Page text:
• CE must take into account certain factors:

      • Size, complexity, and capabilities

      • Technical infrastructure, hardware and software security capabilities

      • Costs of security measures

      • Probability and criticality of potential risks

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Acceptable Level of Risk

  • CE must use formal risk analysis methodology to determine the acceptable level of risk

  • CE can live within the limits of existing IS capabilities, or

  • Current limitations that permit undue risks must be changed

  • The risk mitigation costs too much, or

  • The CE didn’t allocate sufficient budget to address the risk

  • CE can reject security measures that are too complex, or

  • CE must develop the skills and experience to apply best available measures

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Security Compliance

  • Compliance means a well designed and integrated Information Risk Management program

    • Necessary to demonstrate understanding of risks to the EPHI

      • CE must conduct an “accurate and thorough assessment of the potential risks and vulnerabilities” §164.308 (a)(1)(ii)(A)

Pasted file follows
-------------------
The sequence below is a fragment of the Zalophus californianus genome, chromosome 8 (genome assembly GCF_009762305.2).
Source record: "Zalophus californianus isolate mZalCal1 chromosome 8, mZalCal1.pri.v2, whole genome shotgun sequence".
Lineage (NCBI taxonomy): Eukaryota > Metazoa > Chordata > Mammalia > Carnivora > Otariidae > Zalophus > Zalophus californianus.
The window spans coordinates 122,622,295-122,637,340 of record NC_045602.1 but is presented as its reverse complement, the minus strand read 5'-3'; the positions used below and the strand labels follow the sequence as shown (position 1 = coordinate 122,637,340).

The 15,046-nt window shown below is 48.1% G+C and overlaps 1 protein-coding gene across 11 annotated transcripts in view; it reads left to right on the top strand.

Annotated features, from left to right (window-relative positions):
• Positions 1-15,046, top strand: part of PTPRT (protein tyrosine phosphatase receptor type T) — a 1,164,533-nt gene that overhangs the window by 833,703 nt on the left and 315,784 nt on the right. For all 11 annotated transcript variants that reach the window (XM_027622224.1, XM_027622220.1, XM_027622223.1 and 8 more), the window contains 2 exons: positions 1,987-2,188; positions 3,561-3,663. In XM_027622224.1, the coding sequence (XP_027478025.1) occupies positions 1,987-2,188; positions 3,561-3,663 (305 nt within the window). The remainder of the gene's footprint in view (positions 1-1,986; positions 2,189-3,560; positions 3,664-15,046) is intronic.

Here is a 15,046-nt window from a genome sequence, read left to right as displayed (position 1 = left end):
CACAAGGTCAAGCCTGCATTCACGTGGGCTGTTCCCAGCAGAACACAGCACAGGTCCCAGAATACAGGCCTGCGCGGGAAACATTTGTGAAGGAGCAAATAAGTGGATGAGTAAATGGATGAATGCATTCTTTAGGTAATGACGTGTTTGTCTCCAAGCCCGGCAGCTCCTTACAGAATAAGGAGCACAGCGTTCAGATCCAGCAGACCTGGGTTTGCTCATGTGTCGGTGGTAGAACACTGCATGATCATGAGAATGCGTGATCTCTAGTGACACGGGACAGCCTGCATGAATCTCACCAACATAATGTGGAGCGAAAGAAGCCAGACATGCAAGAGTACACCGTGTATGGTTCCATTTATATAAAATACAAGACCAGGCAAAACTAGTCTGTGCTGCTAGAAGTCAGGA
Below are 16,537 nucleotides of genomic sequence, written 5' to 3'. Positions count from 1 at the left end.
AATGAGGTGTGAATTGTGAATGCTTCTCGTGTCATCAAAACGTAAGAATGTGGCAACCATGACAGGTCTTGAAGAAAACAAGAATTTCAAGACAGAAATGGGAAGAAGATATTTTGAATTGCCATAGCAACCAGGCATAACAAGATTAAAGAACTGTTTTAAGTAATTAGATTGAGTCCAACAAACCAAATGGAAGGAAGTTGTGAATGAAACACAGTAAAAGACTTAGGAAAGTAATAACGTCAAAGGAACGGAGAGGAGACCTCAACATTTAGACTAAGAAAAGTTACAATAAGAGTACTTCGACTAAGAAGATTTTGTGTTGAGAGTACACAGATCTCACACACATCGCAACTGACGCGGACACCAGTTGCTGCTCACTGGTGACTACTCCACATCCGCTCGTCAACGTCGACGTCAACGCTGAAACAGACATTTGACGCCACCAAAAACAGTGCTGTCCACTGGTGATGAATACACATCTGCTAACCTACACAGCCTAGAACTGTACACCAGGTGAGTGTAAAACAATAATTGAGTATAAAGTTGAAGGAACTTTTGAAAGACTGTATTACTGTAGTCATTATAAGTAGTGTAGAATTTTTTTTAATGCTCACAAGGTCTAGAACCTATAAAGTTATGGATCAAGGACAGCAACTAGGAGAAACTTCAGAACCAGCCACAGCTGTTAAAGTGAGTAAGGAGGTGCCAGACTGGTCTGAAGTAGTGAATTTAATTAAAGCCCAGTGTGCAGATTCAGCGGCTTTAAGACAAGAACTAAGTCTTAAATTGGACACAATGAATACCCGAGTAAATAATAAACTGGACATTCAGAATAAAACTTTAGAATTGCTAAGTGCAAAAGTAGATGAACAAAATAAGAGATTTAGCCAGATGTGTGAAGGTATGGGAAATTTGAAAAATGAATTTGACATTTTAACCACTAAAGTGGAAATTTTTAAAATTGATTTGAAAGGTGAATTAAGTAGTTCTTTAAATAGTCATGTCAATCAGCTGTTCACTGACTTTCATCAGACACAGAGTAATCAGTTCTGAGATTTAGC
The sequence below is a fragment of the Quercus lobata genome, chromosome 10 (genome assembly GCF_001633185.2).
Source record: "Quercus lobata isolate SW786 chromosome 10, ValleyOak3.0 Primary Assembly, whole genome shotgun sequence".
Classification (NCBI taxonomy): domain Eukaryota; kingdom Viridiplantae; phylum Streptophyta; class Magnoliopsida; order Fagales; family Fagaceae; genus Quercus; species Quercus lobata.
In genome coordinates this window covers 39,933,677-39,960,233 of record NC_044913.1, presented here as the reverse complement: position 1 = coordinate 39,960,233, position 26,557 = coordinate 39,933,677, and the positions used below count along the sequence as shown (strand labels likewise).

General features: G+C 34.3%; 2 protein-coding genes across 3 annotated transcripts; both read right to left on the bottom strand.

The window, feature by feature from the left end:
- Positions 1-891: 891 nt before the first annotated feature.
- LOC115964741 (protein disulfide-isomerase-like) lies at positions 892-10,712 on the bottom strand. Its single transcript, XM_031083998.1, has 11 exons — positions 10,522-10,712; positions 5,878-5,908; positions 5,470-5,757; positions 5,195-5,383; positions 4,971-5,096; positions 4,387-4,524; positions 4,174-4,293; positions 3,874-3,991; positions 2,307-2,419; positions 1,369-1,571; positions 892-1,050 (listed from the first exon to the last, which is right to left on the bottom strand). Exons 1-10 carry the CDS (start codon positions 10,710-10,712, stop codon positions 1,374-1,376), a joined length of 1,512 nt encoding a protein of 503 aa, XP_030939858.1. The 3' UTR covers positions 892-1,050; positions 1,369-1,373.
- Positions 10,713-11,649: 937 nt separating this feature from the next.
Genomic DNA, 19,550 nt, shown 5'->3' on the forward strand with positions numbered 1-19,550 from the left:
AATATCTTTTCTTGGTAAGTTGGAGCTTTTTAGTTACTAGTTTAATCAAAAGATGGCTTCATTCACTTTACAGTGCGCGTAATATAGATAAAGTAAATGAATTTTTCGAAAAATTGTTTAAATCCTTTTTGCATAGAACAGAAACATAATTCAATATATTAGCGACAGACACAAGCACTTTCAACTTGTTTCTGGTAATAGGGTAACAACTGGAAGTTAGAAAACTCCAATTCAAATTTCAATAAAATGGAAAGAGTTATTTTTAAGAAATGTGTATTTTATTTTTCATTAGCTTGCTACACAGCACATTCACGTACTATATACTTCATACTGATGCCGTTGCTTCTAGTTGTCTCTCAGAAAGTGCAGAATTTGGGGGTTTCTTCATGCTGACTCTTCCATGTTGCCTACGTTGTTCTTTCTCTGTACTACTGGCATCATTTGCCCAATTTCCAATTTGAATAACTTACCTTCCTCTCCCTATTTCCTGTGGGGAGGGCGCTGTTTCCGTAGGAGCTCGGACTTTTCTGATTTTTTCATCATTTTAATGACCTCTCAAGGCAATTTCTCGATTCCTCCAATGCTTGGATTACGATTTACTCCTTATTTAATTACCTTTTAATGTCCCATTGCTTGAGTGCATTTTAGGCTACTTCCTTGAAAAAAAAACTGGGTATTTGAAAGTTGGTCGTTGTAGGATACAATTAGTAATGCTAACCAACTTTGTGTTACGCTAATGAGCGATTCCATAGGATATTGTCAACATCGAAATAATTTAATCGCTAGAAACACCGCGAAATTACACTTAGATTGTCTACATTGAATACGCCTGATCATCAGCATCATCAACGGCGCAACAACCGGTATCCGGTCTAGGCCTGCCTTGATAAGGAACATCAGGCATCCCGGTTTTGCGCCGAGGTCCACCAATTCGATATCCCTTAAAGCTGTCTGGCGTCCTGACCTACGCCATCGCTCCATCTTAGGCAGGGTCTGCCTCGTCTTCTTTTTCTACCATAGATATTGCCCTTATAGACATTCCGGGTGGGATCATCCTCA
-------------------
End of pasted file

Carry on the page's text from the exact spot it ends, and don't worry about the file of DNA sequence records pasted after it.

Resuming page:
• Non-compliant if

      • Not thorough -- failure to consider all significant threats

      • Not accurate -- failure to adequately estimate the likelihood or impact of a threat

      • Not responsive – failure to mitigate risk to an acceptable level

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Information Risk Management

Risk Analysis

  • Program Components

    • Risk Assessment

      • Determine the risk level

    • Risk Mitigation

      • Identify how risk will be reduced to an acceptable level

    • Information Management Policy and Procedures

      • Combination of privacy and security policy that accomplishes the following:

        • Prevents PHI use or disclosure without authorization

        • Prevents PHI modification or tampering that could result in integrity/authenticity or availability issues

        • Ensures workforce is trained, supervised, monitored, and appropriately sanctioned;

        • Ensures organization is able to monitor PHI activity to determine when and how a compromise has occurred; and

        • Ensures known risks are appropriately addressed

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Information Risk Management

  • Program Components

    • Standards

      • Establish minimum security control sets based on risk classification

      • Develop process for requesting and approving deviation from a required control set

        5. Audit and/or Re-assessment

      • Periodically evaluate whether safeguards and minimum controls sets are still effective

      • Determine whether a new risk assessment is warranted

      • Audit high risk areas, known problem areas, new technology, new applications

    • Management Review

      • Objective and conflict-free

      • Focused on acceptable risk